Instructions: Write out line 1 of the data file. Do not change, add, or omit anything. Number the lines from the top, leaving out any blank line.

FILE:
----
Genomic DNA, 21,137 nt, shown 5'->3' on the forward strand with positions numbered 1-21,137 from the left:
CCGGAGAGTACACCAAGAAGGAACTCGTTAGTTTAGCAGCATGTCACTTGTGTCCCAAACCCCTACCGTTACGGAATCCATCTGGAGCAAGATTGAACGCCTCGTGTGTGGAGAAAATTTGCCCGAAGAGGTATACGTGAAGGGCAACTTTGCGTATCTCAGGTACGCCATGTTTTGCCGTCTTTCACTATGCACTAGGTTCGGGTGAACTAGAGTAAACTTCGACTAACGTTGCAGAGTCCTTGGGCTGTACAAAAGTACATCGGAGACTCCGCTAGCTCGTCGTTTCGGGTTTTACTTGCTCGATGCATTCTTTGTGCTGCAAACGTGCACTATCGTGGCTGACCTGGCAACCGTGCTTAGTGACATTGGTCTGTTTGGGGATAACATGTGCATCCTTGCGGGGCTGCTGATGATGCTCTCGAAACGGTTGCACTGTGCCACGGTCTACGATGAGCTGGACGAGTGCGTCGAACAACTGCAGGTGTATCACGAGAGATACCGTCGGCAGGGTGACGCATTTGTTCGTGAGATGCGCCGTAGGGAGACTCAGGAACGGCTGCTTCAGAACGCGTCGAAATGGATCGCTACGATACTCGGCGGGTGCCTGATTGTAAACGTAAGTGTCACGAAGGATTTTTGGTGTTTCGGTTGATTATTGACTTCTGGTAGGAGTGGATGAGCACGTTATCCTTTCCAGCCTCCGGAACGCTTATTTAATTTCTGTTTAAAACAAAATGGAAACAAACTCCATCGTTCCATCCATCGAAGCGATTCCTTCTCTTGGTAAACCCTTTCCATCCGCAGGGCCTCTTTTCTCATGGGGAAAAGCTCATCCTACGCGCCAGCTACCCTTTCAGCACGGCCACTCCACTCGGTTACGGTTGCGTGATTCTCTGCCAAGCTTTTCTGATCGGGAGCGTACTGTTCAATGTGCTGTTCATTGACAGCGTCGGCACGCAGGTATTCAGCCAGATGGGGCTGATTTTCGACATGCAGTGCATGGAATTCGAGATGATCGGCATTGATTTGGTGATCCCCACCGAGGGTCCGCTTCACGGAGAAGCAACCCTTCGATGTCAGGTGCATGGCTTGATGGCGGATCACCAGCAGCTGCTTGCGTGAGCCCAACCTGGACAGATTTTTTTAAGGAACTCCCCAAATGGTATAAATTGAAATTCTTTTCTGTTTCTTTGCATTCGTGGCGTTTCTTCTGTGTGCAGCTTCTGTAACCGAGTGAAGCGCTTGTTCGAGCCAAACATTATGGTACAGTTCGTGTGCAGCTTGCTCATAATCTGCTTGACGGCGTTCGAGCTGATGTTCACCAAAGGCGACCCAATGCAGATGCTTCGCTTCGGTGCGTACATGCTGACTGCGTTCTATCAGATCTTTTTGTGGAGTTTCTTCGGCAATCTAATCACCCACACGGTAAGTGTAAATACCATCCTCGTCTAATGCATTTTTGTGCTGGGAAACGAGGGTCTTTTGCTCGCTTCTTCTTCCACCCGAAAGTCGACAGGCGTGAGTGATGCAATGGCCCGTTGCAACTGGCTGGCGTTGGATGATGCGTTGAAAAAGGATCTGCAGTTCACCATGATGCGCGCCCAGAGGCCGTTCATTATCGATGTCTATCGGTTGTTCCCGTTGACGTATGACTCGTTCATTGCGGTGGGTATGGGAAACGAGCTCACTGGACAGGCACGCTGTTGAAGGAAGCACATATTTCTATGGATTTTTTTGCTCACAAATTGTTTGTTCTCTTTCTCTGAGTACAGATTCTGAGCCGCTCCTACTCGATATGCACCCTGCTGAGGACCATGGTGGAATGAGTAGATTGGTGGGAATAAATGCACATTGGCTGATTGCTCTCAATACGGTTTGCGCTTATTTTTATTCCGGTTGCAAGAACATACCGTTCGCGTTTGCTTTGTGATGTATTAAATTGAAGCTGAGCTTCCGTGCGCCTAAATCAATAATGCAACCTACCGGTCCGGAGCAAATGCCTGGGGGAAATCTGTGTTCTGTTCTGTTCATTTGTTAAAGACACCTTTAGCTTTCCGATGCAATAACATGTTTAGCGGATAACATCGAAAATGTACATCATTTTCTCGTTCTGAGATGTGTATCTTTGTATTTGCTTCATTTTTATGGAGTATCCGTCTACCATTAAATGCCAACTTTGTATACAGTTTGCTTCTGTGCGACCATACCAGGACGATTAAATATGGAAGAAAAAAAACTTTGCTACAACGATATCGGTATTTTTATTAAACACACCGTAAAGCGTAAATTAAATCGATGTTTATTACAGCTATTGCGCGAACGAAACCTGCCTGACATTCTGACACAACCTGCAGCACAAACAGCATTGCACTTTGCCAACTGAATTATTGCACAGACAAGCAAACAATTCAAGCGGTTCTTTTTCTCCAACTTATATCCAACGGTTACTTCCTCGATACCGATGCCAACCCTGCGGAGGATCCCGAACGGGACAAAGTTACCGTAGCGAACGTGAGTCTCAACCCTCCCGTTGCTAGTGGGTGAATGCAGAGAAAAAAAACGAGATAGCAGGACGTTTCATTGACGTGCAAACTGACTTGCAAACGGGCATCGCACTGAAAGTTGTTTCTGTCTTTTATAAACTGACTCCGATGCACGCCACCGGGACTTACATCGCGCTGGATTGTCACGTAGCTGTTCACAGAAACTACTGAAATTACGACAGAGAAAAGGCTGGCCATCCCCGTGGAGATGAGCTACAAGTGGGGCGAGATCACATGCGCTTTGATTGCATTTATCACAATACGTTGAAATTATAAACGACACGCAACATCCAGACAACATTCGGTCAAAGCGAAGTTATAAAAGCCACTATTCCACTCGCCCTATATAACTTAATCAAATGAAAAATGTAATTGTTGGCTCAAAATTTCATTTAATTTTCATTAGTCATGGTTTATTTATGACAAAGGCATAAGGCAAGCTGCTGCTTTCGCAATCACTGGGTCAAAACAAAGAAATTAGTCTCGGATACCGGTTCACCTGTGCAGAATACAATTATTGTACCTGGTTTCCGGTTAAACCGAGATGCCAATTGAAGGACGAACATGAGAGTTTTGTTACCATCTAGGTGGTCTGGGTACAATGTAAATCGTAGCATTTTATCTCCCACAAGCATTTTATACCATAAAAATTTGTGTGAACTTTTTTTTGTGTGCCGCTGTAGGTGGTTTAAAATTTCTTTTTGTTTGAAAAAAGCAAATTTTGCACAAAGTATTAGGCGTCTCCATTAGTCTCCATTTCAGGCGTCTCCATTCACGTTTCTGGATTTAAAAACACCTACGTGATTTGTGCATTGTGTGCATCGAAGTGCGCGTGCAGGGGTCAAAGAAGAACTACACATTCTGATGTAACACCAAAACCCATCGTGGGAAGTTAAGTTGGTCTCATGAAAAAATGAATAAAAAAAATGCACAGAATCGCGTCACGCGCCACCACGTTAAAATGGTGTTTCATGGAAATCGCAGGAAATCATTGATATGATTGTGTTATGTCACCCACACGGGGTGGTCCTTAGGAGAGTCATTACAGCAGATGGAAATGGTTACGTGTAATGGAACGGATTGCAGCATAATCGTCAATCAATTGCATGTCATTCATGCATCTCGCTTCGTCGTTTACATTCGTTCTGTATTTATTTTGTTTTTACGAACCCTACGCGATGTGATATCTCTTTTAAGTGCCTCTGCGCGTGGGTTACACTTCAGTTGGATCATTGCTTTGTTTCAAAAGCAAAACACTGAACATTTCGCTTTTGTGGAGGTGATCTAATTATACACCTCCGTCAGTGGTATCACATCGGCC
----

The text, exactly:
Genomic DNA, 21,137 nt, shown 5'->3' on the forward strand with positions numbered 1-21,137 from the left: